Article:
be brave enough, have the courage, pluck up courage, take the risk
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  • 2[with object and infinitive] Defy or challenge (someone) to do something.

    ‘she was daring him to disagree’
    [with object] ‘swap with me, I dare you’
    • ‘Redfern said he doubted the law would be overturned and dared anyone to challenge it.’
    • ‘Buck's eyes glared challengingly at her, daring her to dispute the will.’
    • ‘Luna could feel a presence around Tiamat that dared people to challenge her.’
    • ‘She smirked at me… challenging me, daring me to prove her accusation wrong… And I couldn't.’
    • ‘He made ridiculous demands, daring people to defy them. ‘Mad with power’ didn't even begin to cover it.’
    • ‘His blue eyes stared at her challengingly, as if daring her to tell him to move.’
    • ‘Colton still stood there holding the sword as if daring any thief to challenge him.’
    • ‘He looks at me, daring me to challenge his coolness.’
    • ‘He took a step towards me, brown eyes daring me to challenge him.’
    • ‘Marka's violet eyes glared at him, Simian's light brown ones flashed at her, daring her to challenge him again.’
    • ‘His unique eyes challenged hers, daring her to go back on her word.’
    • ‘Caitlin raised her eyebrows, daring him to disagree.’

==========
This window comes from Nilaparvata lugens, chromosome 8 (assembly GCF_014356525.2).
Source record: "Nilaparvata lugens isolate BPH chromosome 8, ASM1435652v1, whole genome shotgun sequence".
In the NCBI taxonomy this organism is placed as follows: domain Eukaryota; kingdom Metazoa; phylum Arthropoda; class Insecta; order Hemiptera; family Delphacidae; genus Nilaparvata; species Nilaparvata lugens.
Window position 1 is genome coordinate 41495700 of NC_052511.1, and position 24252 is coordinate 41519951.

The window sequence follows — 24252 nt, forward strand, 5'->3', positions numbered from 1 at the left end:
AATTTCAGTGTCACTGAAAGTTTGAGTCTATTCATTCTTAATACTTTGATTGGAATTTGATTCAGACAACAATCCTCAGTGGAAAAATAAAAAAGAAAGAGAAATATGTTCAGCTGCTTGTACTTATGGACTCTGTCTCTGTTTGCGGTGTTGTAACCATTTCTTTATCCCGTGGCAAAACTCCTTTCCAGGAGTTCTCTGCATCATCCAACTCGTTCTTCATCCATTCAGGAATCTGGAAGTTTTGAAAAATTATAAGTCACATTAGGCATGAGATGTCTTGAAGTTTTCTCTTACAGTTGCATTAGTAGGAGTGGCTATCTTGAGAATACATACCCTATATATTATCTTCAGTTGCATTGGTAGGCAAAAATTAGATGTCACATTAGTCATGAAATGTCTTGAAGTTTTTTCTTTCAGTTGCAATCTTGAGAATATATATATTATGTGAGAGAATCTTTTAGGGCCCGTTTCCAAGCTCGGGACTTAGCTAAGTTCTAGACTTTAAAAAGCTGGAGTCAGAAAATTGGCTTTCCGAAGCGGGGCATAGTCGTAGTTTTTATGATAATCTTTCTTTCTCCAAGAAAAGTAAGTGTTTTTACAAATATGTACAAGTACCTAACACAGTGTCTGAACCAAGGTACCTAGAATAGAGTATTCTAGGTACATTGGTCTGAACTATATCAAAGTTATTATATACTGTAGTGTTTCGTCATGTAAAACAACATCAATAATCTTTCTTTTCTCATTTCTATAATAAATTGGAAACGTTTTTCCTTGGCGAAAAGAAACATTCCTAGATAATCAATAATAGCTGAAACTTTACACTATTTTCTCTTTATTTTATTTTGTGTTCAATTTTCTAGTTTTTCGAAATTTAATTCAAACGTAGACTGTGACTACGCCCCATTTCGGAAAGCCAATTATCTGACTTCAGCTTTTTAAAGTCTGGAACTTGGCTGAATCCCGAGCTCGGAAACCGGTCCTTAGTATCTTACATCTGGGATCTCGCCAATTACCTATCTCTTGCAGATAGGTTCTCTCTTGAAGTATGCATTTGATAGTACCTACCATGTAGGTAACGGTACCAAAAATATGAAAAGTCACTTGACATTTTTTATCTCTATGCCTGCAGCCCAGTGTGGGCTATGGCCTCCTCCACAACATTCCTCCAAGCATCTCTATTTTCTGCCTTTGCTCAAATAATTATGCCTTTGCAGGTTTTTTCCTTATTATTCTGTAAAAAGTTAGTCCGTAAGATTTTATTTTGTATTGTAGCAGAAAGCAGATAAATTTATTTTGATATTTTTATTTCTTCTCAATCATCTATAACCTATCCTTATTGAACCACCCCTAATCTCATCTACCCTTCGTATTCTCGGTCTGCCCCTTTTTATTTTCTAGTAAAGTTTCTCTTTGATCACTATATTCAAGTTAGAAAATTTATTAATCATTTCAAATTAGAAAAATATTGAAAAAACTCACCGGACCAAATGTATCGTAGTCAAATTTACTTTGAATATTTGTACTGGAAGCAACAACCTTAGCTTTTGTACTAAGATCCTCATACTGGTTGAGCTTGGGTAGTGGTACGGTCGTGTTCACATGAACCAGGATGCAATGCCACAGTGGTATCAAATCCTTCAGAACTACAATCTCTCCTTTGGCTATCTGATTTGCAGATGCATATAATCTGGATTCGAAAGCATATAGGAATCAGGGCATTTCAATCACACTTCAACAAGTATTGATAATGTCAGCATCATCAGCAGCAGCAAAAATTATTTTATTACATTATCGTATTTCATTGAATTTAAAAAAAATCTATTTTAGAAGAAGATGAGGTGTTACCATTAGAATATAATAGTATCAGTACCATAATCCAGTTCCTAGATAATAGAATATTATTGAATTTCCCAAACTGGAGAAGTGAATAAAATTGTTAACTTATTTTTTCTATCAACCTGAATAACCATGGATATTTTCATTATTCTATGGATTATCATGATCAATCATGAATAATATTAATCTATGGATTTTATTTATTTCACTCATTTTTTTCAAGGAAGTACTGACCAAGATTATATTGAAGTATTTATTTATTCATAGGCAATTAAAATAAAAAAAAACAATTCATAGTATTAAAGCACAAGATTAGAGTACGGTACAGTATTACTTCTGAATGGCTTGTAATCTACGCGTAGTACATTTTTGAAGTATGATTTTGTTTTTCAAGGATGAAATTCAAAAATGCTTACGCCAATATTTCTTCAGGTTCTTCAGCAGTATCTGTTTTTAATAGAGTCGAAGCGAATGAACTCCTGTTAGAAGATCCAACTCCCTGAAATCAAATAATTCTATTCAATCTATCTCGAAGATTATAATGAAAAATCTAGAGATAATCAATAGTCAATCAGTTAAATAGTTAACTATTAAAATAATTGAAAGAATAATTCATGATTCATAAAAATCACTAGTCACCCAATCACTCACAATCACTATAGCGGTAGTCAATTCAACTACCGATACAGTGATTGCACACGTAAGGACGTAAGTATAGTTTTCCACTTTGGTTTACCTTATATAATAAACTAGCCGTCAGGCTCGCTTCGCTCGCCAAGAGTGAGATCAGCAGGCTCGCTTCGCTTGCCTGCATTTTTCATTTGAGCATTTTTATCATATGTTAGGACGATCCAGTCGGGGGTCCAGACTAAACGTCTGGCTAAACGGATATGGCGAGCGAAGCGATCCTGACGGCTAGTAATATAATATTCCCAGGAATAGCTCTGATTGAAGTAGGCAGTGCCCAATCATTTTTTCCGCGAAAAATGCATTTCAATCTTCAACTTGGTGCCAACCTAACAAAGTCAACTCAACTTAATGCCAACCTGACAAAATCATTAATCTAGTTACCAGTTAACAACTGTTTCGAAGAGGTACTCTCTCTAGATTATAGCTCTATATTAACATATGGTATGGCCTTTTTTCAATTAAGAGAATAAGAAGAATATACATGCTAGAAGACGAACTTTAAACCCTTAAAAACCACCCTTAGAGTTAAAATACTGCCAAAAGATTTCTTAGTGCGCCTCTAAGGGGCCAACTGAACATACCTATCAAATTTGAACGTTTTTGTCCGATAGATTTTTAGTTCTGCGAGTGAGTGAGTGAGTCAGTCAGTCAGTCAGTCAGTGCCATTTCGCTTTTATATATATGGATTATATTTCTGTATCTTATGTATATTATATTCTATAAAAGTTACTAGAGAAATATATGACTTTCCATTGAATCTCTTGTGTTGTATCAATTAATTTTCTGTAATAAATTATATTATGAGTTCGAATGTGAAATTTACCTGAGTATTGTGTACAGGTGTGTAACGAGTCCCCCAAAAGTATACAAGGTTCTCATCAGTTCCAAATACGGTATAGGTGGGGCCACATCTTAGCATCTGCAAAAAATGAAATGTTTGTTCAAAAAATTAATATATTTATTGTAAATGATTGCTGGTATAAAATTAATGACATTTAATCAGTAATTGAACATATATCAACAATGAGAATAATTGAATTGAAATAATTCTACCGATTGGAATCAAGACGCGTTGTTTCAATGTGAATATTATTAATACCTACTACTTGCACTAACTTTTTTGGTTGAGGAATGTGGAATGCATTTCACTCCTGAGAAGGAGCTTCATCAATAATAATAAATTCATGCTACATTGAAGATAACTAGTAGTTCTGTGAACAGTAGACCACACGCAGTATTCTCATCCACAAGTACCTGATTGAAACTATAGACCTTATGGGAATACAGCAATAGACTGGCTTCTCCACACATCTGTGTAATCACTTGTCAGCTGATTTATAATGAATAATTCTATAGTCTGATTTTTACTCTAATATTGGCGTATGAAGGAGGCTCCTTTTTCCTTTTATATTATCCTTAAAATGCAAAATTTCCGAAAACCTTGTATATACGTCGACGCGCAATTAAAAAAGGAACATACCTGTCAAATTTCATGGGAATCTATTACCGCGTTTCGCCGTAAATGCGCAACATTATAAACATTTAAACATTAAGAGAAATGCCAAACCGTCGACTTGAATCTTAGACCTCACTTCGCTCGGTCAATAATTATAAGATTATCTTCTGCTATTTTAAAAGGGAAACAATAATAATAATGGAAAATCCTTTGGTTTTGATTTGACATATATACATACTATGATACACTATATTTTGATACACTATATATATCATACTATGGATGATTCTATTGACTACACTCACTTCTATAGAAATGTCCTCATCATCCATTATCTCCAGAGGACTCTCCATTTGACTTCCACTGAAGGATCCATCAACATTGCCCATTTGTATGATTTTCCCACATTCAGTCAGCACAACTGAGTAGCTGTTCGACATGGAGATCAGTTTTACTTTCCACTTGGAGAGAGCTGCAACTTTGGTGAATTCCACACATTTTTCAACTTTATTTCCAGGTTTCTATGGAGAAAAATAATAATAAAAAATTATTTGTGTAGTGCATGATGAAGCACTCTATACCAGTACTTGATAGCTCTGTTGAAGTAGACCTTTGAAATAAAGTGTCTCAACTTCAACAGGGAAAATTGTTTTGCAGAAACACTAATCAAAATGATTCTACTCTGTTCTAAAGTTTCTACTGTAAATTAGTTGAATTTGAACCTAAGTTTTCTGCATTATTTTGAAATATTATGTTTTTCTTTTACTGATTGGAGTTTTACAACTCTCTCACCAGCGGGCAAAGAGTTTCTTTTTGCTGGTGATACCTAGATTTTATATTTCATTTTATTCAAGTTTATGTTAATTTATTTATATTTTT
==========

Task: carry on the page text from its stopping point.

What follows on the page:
• ‘With a sneer she finished and straightened up, adopting an air that dared me to challenge her.’
    • ‘He looked straight into Heero's eyes, daring him to challenge what he was about to say next.’
    • ‘The first half of this action-filled story is so alive and challenging that it dares the audience to take its eyes from the stage, until the breathing space of the interval.’
    • ‘Tariq walked back onto the court, shrugging his shoulders in a kind of taunt, as if daring someone to challenge his stark conclusion.’
    • ‘We glared at each other for a few more seconds, his silver eyes narrowed slightly, daring me to challenge him.’
    • ‘She looked to Alyx, daring him to challenge her logic.’
    • ‘Christy smirks, daring me to challenge her position.’
    • ‘He looked me in the eye practically daring me to challenge him.’
    • ‘Jonathon's tepid gaze defied her, dared her to lose her temper.’
    challenge, provoke, goad, taunt, defy, summon, invite, bid